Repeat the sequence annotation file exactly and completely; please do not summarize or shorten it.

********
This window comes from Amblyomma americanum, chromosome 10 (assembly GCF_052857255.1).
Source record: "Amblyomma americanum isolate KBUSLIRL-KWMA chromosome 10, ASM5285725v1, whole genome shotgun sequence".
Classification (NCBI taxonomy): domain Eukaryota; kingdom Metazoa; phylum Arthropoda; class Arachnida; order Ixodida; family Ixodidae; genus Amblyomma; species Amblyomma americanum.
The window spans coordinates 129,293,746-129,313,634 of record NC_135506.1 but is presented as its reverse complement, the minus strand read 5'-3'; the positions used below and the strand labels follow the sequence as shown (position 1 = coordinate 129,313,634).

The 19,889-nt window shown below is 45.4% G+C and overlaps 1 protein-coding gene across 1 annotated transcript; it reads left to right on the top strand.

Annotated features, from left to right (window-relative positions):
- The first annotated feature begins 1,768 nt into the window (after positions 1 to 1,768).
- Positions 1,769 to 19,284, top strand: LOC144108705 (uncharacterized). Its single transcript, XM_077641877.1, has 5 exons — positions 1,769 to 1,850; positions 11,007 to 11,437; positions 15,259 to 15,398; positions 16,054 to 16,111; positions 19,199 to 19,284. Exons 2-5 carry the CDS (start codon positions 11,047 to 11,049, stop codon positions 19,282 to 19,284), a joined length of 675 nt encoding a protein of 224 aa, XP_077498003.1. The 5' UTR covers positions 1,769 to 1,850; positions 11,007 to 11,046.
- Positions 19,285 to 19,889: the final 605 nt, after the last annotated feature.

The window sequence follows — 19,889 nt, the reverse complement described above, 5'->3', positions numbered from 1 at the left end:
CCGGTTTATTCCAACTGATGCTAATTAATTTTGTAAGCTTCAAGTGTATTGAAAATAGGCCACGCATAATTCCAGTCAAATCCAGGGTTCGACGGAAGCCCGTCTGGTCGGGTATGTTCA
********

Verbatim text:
This window comes from Amblyomma americanum, chromosome 10 (assembly GCF_052857255.1).
Source record: "Amblyomma americanum isolate KBUSLIRL-KWMA chromosome 10, ASM5285725v1, whole genome shotgun sequence".
Classification (NCBI taxonomy): domain Eukaryota; kingdom Metazoa; phylum Arthropoda; class Arachnida; order Ixodida; family Ixodidae; genus Amblyomma; species Amblyomma americanum.
The window spans coordinates 129,293,746-129,313,634 of record NC_135506.1 but is presented as its reverse complement, the minus strand read 5'-3'; the positions used below and the strand labels follow the sequence as shown (position 1 = coordinate 129,313,634).

The 19,889-nt window shown below is 45.4% G+C and overlaps 1 protein-coding gene across 1 annotated transcript; it reads left to right on the top strand.

Annotated features, from left to right (window-relative positions):
- The first annotated feature begins 1,768 nt into the window (after positions 1 to 1,768).
- Positions 1,769 to 19,284, top strand: LOC144108705 (uncharacterized). Its single transcript, XM_077641877.1, has 5 exons — positions 1,769 to 1,850; positions 11,007 to 11,437; positions 15,259 to 15,398; positions 16,054 to 16,111; positions 19,199 to 19,284. Exons 2-5 carry the CDS (start codon positions 11,047 to 11,049, stop codon positions 19,282 to 19,284), a joined length of 675 nt encoding a protein of 224 aa, XP_077498003.1. The 5' UTR covers positions 1,769 to 1,850; positions 11,007 to 11,046.
- Positions 19,285 to 19,889: the final 605 nt, after the last annotated feature.

The window sequence follows — 19,889 nt, the reverse complement described above, 5'->3', positions numbered from 1 at the left end:
CCGGTTTATTCCAACTGATGCTAATTAATTTTGTAAGCTTCAAGTGTATTGAAAATAGGCCACGCATAATTCCAGTCAAATCCAGGGTTCGACGGAAGCCCGTCTGGTCGGGTATGTTCA